Insights House of Lords Library publishes article looking at opportunities for the House of Lords to scrutinise the new relationship between the EU and the UK


The article considers the ways the Lords can scrutinise the new relationship through committee activity, post-legislative scrutiny, holding ministers to account and interparliamentary cooperation. The article notes that a new House of Lords European Affairs Committee will be appointed with effect from April 2021. The appointment of the new committee was agreed by the House in January 2021, following the Liaison Committee’s review of committees, completed in December 2020. The remit of this new committee is expected to include:

  • consideration of matters relating to the UK-EU relationship;
  • scrutiny of ongoing UK-EU negotiations, perhaps by the new European Affairs Committee; it is envisaged scrutiny of negotiations and agreements with all other countries and organisations will sit with the International Agreements Committee, which became a standalone committee in January 2021, having started out as a sub-committee of the European Union Committee;
  • scrutiny of the implementation of the Withdrawal Agreement and the Trade and Cooperation Agreement (TCA); and
  • scrutiny of the operation of the Protocol on Ireland/Northern Ireland and new EU laws applying in Northern Ireland through the protocol.

The European Affairs Committee will replace the existing House of Lords European Union Committee and its sub-committees, although these will continue to operate until the end of March 2021.

The new European Affairs Committee will be able to appoint a sub-committee on the Ireland/Northern Ireland Protocol. The sub-committee will be reviewed in or before November 2022.

As for post-legislative scrutiny of the European Union (Future Relationship) Act 2020, the House of Lords Constitution Committee has recommended that the Lords should conduct this at the earliest opportunity, and should consider how best to review the TCA.

The Act was passed to implement the TCA in domestic law. The article explains that to ensure the UK could start implementing the TCA (albeit provisionally) directly after the transition period ended on 31 December 2020, the Act went through Parliament very quickly. A bill was published on 29 December 2020, completed all its parliamentary stages in both Houses on 30 December 2020 and received royal assent in the early hours of the following morning. The Constitution Committee described this timetable as “regrettable”, affording “severely constrained” opportunities for scrutiny.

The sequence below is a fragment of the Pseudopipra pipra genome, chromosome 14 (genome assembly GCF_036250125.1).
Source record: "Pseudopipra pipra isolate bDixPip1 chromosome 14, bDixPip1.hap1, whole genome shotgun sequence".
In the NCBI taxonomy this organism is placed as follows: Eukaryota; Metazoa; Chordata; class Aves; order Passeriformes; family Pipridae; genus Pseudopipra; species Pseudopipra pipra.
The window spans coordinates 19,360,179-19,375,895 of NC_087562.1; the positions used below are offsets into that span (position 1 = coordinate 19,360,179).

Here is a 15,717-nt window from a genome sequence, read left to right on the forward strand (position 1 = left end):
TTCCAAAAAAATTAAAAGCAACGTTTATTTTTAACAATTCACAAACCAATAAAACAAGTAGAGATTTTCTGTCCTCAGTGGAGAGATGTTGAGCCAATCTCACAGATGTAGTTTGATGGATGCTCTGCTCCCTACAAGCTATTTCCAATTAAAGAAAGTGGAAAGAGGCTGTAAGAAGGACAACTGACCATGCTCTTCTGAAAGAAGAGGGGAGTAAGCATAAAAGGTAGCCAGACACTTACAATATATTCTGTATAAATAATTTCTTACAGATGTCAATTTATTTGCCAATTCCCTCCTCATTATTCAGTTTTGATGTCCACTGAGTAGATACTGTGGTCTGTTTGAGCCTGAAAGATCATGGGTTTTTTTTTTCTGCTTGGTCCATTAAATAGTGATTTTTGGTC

Back in 2009, the Constitution Committee recommended that fast-tracked legislation should be reviewed within a year, or at most two years, of being passed. The Government has argued that this act is not suitable for post-legislative scrutiny because it implements an international treaty. The Constitution Committee disagreed. While it acknowledged Parliament had no power to amend the actual agreement, the committee argued “the form in which it is given effect is of considerable significance and warrants careful scrutiny”. It said the legislative mechanisms used to implement the TCA “have significant and potentially long-lasting constitutional implications, particularly for the role of Parliament and the operation of the devolution agreements”.

The article also explains that the TCA creates the possibility for the European Parliament and the UK Parliament to establish a parliamentary partnership assembly, which would consist of members of the UK Parliament and MEPs and would be a forum to exchange views on the UK-EU partnership. It would have the ability to request information from, and make recommendations to, the Partnership Council. The Government has said the exact membership of this assembly would be for the two parliaments to decide. To read the article in full, click here.